One of these promotional means was the presentational form of images, which were individually pasted onto standardized color-coded card mounts. This system was the result of numerous experiments and innovations which took place at the museum during a relatively short time frame around 1938. As suggested by Elizabeth Edwards, building on the works of Christine Barthe, such a “regularity of the physical arrangement” of images created “an equivalence between them” (Edwards 2002, 71). According to these two authors, who have borrowed Johannes Fabian’s critical approach (Fabian 1983), these material aspects, along with other organizational elements such as division into geographical areas and ethnic groups, helped to construct and develop anthropological narratives behind which the discipline concealed the historicity of its objects of study. Thanks to the recent rediscovery of the Photothèque’s archives at the Musée du quai Branly-Jacques Chirac,6 these narratives, which have stressed the epistemological effects resulting from how the photographs were classified, deserve further investigation: one must take into account the underlying economic objectives behind the arrangement of these collections, so as to have a finer and more comprehensive understanding of what was at stake in the constitution of these photographic collections. We need to develop a more precise vision of these processes of accumulation and arrangement of images, which are not systematically deprived of any commercial motives.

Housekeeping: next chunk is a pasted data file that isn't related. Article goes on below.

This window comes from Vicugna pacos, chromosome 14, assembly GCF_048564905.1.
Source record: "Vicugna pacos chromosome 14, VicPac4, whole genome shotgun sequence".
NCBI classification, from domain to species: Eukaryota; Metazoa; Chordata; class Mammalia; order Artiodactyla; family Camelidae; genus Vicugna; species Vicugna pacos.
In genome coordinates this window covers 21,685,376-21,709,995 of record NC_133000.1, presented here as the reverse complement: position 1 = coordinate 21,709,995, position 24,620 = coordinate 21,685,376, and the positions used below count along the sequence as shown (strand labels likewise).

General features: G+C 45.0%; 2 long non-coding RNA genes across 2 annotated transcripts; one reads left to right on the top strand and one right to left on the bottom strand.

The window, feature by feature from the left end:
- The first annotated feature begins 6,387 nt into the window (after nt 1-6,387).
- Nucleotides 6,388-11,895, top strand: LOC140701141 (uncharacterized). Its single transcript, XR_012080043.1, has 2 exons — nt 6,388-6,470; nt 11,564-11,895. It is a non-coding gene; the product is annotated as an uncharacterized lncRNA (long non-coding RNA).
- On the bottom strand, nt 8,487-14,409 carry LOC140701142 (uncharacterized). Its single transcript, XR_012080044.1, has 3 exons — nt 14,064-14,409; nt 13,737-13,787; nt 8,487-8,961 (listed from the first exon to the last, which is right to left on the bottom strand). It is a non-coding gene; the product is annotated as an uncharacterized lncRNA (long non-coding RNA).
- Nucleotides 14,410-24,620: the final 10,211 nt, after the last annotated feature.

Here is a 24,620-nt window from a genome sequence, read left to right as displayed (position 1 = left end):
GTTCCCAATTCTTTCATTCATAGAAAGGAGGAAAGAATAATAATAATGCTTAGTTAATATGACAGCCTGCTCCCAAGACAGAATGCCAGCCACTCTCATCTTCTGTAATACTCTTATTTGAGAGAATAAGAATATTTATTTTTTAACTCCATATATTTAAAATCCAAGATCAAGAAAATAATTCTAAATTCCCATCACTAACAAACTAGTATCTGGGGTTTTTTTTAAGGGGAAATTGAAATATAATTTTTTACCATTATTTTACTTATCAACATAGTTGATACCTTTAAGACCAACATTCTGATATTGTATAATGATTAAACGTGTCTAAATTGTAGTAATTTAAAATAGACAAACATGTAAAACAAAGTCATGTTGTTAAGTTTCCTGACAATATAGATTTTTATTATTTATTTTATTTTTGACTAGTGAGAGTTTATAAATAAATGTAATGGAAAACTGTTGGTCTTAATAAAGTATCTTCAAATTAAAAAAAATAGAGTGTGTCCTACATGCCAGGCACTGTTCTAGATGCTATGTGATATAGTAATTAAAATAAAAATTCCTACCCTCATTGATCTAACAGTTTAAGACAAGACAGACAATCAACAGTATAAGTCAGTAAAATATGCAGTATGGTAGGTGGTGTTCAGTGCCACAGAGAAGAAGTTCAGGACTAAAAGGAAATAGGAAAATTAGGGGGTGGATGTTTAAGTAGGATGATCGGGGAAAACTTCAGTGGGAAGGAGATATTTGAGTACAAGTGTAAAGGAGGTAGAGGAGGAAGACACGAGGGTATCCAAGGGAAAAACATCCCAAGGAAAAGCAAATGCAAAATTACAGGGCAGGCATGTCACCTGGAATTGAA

The organizational plans of the Photothèque, resulting from the efforts of a man named Odet de Montault,7 reveal shifting ideas on the manufacturing and format of the cards holding the photographs. The solution chosen at the time was used until the 2000s when the Photothèque was closed down and the photographs transferred to the Musée du quai Branly-Jacques Chirac.8 After reviewing the hesitations and the different options considered for the cards—those that were abandoned as much as those that were finally adopted—, I will examine what these choices materialize. They reflect a pioneering attention on the part of the Photothèque, which was then embracing the model of a modern photo agency, to photographers who were given a legal status based on the recognition of their right to their own images. On the other hand, the materiality at work also contributed to making these images available for sale and distribution by explicitly insisting on their status as commodities.
12.1 Materialized values: the origin of a codification
Fig. 1: Fillette Muong (Young Muong girls), Vietnam, mission Cuisinier-Delmas, Lucienne Delmas or Jeanne Cuisinier, 1937, baryte print, 10.3 x 16 cm (photo), 22.5 x 29.3 cm (cardboard), Musée du quai Branly-Jacques Chirac, inv. no. PP0005858.